As a part of stipulated certification process, there was a need to test the LCA Navy aircraft ashore for Carrier Compatibility prior to its test on the carrier. In order to cater to this requirement, the Shore Based Test Facility (SBTF) was established at INS Hansa, Goa with a take-off area having 14° ski-jump and landing area with Arresting Gear System (AGS), along with other associated equipment. Presently the facility is fully operational and also being used to train Indian Navy Pilots on MiG29K aircraft, in addition to LCA Navy flight testing.
LCA Navy Mk1 demonstrated following Naval Specific and other Technologies:
Supersonic Flight achieved on both LCA Navy Mk1 aircraft
Maiden Ski-Jump was successfully demonstrated by LCA Navy Trainer (NP1) followed by 12 Ski-Jumps with R73 missiles and Night Ski Jump
Hot refuelling is demonstrated and a record flying of 3 hour duration had been achieved in one sortie
In-Flight Jettisoning has been demonstrated
Preparations towards Arrester Recovery are in process.
Weapon & Sensor testing has been initiated
A Naval standard Structural Test Specimen (STS) has been built and integrated with the Main Airframe Structural Test (MAST) rig. Testing towards clearance for Carrier Compatibility Tests (CCT) on aircraft has been completed.
Speaking of the indigenous components of Tejas, there was criticism that most of the vital parts are still foreign. How would you respond to that?
The level of indigenisation is at least to an extent of 65% currently. The entire structure along with majority of the aircraft systems like Fuel, Hydraulics, Environmental Control, Electrical, etc., of the aircraft is built in the country. Critical ‘’intelligent’ systems like the computers in Avionics, Weapons and Flight Control Systems (FCS), including hardware and software is indigenous. This is very critical and completely under our control and is considered a key enabler towards self-reliance. ADA has played a significant role for indigenous development of Line Replaceable Units (LRU’s) and advanced technologies along with development of Light Combat Aircraft (LCA) Programme. So far, 190 LRU’s out of 350 LRU’s in LCA have been indigenised and another 30-35 LRU’s are in various stages of development process. We will continue to play a major role for replacement of imported LRU’s by ab-initio design.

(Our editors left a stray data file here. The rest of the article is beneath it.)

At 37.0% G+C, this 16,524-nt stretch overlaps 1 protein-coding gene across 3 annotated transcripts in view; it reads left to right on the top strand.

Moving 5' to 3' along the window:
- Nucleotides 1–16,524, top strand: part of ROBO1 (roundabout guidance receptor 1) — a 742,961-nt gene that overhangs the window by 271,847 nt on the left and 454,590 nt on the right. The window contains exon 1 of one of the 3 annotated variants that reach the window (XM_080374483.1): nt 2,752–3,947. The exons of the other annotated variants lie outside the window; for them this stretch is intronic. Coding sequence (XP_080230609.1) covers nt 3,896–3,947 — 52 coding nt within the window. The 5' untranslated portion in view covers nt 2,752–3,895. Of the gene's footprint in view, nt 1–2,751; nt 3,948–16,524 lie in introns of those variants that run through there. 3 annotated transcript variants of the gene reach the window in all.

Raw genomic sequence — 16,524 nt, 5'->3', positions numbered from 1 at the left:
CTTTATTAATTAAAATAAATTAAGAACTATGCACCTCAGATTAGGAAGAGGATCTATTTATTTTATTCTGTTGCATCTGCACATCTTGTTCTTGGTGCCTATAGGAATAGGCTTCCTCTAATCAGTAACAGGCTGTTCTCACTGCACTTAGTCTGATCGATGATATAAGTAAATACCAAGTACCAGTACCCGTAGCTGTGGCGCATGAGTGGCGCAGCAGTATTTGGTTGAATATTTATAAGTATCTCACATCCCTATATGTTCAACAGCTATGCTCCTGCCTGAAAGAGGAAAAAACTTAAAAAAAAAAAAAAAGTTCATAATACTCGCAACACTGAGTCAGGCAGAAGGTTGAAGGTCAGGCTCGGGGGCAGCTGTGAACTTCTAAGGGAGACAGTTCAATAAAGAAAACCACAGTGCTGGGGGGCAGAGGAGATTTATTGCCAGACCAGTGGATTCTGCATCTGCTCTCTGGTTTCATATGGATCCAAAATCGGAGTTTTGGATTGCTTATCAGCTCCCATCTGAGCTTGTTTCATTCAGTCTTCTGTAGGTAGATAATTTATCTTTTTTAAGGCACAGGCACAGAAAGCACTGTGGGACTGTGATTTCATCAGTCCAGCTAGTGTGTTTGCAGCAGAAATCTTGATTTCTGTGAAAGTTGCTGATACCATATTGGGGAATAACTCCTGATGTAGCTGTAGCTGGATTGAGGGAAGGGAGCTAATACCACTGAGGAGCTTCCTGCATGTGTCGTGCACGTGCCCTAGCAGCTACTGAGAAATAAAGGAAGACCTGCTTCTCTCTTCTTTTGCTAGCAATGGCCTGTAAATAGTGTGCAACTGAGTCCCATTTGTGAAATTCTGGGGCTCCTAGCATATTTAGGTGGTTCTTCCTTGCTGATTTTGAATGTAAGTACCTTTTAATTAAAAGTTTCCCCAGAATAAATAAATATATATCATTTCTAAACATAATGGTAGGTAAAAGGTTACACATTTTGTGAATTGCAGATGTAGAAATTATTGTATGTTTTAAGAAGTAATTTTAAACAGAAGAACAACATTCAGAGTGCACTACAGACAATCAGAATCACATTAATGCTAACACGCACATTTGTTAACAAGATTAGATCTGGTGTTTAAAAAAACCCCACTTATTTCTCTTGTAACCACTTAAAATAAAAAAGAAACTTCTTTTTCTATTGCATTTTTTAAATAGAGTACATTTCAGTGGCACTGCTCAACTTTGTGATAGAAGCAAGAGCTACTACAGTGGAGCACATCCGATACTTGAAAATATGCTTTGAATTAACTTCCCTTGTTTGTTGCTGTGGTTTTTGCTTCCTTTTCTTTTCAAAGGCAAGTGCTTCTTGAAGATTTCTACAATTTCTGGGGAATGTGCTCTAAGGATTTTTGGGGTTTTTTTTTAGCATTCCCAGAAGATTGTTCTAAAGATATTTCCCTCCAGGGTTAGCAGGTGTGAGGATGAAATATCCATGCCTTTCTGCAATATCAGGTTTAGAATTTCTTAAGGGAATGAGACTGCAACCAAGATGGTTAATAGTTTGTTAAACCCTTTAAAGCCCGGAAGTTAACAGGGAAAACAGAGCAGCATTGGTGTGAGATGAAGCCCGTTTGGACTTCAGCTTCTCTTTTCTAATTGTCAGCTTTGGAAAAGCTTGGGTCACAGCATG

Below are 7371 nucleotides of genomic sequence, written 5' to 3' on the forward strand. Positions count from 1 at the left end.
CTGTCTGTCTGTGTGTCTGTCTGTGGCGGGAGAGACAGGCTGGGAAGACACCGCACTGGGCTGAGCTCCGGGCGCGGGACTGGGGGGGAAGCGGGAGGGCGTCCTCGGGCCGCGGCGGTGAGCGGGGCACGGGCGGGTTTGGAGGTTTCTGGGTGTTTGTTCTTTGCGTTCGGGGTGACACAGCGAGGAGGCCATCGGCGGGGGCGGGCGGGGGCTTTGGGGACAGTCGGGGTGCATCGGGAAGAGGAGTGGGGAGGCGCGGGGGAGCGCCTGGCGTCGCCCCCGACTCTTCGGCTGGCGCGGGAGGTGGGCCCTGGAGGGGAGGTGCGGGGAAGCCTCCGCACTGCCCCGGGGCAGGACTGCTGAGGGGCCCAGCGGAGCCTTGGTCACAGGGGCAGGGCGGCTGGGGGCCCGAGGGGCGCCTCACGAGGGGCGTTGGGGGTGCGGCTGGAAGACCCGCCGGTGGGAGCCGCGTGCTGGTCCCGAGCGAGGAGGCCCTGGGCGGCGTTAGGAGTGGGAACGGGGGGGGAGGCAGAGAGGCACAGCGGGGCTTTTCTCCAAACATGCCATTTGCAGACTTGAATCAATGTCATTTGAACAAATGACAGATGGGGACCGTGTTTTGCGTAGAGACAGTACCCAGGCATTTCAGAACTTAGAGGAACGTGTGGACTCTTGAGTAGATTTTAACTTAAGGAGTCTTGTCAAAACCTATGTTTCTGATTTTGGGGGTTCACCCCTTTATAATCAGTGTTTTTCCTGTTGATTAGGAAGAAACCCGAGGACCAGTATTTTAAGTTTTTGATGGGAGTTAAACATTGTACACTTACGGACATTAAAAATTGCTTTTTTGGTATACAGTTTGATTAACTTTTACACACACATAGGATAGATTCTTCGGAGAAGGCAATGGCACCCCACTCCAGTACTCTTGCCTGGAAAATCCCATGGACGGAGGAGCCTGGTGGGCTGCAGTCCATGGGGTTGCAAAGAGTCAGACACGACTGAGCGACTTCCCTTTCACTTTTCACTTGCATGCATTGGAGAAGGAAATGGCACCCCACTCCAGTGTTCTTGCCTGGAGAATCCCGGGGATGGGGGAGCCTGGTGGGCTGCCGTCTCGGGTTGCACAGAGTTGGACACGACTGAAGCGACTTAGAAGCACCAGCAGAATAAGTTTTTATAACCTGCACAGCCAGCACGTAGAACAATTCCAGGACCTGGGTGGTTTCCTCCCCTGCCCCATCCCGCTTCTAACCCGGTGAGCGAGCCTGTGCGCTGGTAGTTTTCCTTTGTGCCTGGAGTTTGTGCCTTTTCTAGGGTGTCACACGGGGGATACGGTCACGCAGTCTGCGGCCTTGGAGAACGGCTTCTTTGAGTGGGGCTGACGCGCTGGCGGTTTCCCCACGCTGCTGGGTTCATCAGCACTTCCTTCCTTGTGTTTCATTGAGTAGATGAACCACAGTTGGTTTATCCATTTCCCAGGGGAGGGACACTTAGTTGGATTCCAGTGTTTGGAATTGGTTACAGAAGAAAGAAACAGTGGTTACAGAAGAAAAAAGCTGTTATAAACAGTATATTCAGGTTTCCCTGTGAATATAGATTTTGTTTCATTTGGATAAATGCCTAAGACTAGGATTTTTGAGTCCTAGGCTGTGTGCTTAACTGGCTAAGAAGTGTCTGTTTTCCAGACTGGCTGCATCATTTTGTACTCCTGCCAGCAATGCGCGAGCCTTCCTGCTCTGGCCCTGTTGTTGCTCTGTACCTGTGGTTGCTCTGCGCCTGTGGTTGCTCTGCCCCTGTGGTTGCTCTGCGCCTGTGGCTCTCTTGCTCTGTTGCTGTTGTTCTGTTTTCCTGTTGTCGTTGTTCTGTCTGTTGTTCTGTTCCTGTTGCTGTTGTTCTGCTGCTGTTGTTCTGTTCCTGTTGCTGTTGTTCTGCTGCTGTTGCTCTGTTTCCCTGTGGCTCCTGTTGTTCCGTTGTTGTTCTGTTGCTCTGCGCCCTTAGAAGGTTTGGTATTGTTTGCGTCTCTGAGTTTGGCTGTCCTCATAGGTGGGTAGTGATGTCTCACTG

There was speculation on whether we would revisit the Kaveri aero engine project. Do you see any scope for a collaborative venture for making it in India?
There is a discussion to integrate and flight test an improved version of the Kaveri engine in one of the LCA prototypes. Towards this, a study has been initiated to check the various interfaces like structural, systems, software, etc., When the engine is made available, integration will be carried out for testing.
Following the success of the LCA project, the focus now shifts to the Advanced Medium Multi-Role Combat Aircraft. How far have you gone on this line?
Advanced Medium Combat Aircraft (AMCA) is a 5th Generation twin engine fighter aircraft in the medium weight category. The feasibility study has been completed and submitted to the Government. Several Configuration Design iterations are performed and configuration is frozen. Next Generation technologies development are initiated. LCA– Tejas Programme has given a significant lead in building the aircraft & its technology development within our country. ADA is confident in taking AMCA Design & Development activities to the next stage.
As for the Make in India initiative, a whole aerospace industry ecosystem would have evolved around the ADA project – could you speak about the scope of such spin-off benefits of growth and development?
LCA as a National Programme, has not only developed Tejas aircraft, but has also enabled technologies in the field of aeronautics. It has nurtured the aerospace technologies and has contributed to the development of skilled scientific& technical work force and also the establishment of various infrastructures in the field of aeronautics in the country. I feel that world is expected to look towards India as a major place of excellence in the field of Aeronautics in near future.
With its induction in 45 Squadron, Indian Air Force, Tejas facilitate a move towards self-reliance in ‘Air Power’ requirement of the Nation. I believe that this is a historic step towards self-reliance in the country and thus Tejas ushers in a sense of pride. Its development and production within the country gives a big boost to the “Make in India” resolve of the nation.
On the eve of Aero India 2017, what major initiatives would ADA be showcasing?
ADA would showcase the flying prowess of the aircraft in the currently cleared envelope of 8’g’ and higher angles of attack during the display flying. ADA would display the LCA cockpit powered up in the static display. ADA would showcase the various variants, both present and future, through models in the exhibition area. ADA would also highlight the various simulators and systems in the ADA Pavilion for the public to get a feel for the intricacies involved in a combat aircraft development.